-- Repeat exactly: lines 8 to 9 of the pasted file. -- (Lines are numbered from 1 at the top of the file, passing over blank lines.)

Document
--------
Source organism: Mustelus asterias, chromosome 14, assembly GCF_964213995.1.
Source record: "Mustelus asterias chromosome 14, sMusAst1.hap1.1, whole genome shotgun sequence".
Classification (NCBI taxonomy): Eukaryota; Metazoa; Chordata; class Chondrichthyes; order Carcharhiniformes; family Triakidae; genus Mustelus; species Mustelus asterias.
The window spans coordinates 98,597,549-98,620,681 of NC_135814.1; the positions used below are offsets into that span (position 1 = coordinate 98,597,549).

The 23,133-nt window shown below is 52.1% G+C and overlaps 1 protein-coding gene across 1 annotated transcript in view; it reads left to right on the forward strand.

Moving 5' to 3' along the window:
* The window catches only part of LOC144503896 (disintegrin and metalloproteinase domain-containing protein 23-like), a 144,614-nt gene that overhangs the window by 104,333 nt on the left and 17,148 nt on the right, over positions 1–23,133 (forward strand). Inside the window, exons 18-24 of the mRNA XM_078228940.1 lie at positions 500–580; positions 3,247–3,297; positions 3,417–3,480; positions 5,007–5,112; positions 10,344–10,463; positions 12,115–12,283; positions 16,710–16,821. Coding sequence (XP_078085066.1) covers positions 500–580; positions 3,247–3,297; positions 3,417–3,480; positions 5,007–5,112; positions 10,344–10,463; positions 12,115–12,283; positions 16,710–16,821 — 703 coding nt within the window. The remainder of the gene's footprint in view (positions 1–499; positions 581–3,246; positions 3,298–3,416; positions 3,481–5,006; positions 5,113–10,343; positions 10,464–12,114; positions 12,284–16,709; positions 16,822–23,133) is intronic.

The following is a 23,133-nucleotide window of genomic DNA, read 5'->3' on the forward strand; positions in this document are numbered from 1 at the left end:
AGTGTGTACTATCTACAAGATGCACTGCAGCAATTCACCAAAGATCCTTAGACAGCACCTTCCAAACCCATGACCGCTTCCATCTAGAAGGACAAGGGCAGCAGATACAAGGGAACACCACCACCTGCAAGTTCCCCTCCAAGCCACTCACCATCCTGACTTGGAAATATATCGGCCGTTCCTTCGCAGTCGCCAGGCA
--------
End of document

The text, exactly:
The following is a 23,133-nucleotide window of genomic DNA, read 5'->3' on the forward strand; positions in this document are numbered from 1 at the left end:
AGTGTGTACTATCTACAAGATGCACTGCAGCAATTCACCAAAGATCCTTAGACAGCACCTTCCAAACCCATGACCGCTTCCATCTAGAAGGACAAGGGCAGCAGATACAAGGGAACACCACCACCTGCAAGTTCCCCTCCAAGCCACTCACCATCCTGACTTGGAAATATATCGGCCGTTCCTTCGCAGTCGCCAGGCA